Tradition of Luke painting the "first icon"?

Discussion in 'Church History' started by wturri78, May 5, 2009.

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  1. wturri78

    wturri78 Puritan Board Freshman

    To all the church history buffs (because I don't have time to track it down for myself!): I've found it common for Eastern Orthodox (and others, sometimes) to claim that Luke created the first "icon" of Mary with Jesus. One or two articles claimed that this tradition was alluded to in some early church writings, including Esubius' history of the church.

    Any idea how/when this belief came into being, how widely it may have been believed, and whether there is any factual basis for it? Obviously uncovering factual basis for anything that old can be a challenge.

    Apparently though, iconography does show up pretty early in history, although from what little I've read, icons weren't widely used in public worship until the 4th or 5th century.
  2. Hamalas

    Hamalas whippersnapper

  3. PresbyDane

    PresbyDane Puritanboard Doctor

  4. Idelette

    Idelette Puritan Board Graduate

    I've read that before, however, it has never been proven. It is all speculation from what I understand......although the Eastern Orthodox Church does hold to it. Personally, I doubt that the Apostle Luke would have painted such icons of Mary and Jesus because it would have violated the second commandment. But, that's just my personal opinion. Here is what I pulled from Wikipedia:

    "Another Christian tradition states that he [referring to the Apostle Luke] was the first iconographer, and painted pictures of the Virgin Mary (The Black Madonna of Częstochowa) and of Peter and Paul. Thus late medieval guilds of St Luke in the cities of Flanders, or the Accademia di San Luca ("Academy of St Luke") in Rome, imitated in many other European cities during the 16th century, gathered together and protected painters. There is no scientific evidence to support the tradition that Luke painted icons of Mary and Jesus, though it was widely believed in earlier centuries, particularly in Eastern Orthodoxy. The tradition also has support from the Saint Thomas Christians of India who claim to still have one of the Theotokos icons that St Luke painted and Thomas brought to India.[18]

    *I added the section in bold.
  5. wturri78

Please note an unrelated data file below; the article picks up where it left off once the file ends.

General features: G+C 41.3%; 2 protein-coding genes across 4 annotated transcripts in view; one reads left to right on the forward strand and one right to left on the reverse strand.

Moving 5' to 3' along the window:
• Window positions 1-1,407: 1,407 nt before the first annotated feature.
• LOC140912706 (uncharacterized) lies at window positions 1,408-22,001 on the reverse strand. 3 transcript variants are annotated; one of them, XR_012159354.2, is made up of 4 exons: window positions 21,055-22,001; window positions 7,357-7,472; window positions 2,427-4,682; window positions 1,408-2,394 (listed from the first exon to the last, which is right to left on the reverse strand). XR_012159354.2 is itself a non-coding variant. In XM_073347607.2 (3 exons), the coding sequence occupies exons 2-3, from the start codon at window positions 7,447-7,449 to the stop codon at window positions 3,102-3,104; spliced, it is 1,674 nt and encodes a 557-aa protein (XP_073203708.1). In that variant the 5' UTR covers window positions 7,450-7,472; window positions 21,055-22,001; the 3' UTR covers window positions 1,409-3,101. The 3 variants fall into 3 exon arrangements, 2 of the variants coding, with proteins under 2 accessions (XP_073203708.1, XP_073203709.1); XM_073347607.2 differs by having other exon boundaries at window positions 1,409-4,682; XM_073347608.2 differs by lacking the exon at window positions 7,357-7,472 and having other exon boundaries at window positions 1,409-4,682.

wturri78 Puritan Board Freshman

    Thanks for the thoughts! Presuppositions abound in all attempts to discern history. I tend to agree with you, that Luke would not have painted an image of Christ due to the 2nd commandment--but on the other hand, that's only because of that interpretation of the 2nd commandment. I've read many arguments about iconography based on the incarnation, etc. and I have to say I straddle the line and am still quite undecided about images of Christ. At least the eastern artwork does not claim to attempt to actually portray what the person looked like. Catholic images, on the other hand, end up with Mary and Jesus looking awfully European! To say nothing of Hollywood...

    Boy, did I digress, or what?

    I guess this tradition belongs in the category with many more--things that were claimed and held by people (apparently) quite early in history, and we can never validate or disprove them. Perhaps things like these fall into the category of "myths and endless geneologies" that really don't matter much and should not be allowed to divide Christians. Although, they often touch on matters that can, have, and possibly should divide Christians.

    Still, a question that often is in my mind is this: if some early father or other figure who we would generally trust, and who holds to beliefs and perhaps traditions that we believe, also believes something like a tradition of St. Luke painting an icon, does that in any way lend credibility to that tradition?


    If anyone else knows anything more about this (like who first claimed it, how widely it was held, etc.) I'd be quite interested to know.
  6. D

    D Puritan Board Junior

    I stand to be corrected, but I doubt that Eusebius of Caesarea would have recorded any alleged account of Luke having painted a picture and/or image of Christ, especially since Eusebius was personally opposed to icons. But he did mention the following...
    Irenaeus makes reference to a Gnostic tradition concerning an image of Christ alleged to have been "made" by Pilate...

  7. wturri78

    wturri78 Puritan Board Freshman

    Thanks, DTK. You are truly a goldmine of material that many of us wouldn't know to look for! I don't know whether Eseubius recorded the story of Luke--it's unclear from the following exerpt I read, written by a Coptic guy about the history of icons--he doesn't cite sources and it's unclear to me whether the bit about Luke is associated with Eseubius or not. The one that you quoted, about the woman with the flow of blood, is referenced here. Emphasis and bracketed comments are mine:

    The source of the quote is here:

    In what you've cited, both make reference to the painting of pictures or making of statues as gentile practices, basically done to honor people of importance. Even if the use of various icons occurred early in church history, that doesn't necessarily mean that the whole mystical-sounding theology of "windows into heaven" was tied to them that early.
  8. D

    D Puritan Board Junior

    Dear Bill,

    Thank you for your kind words.

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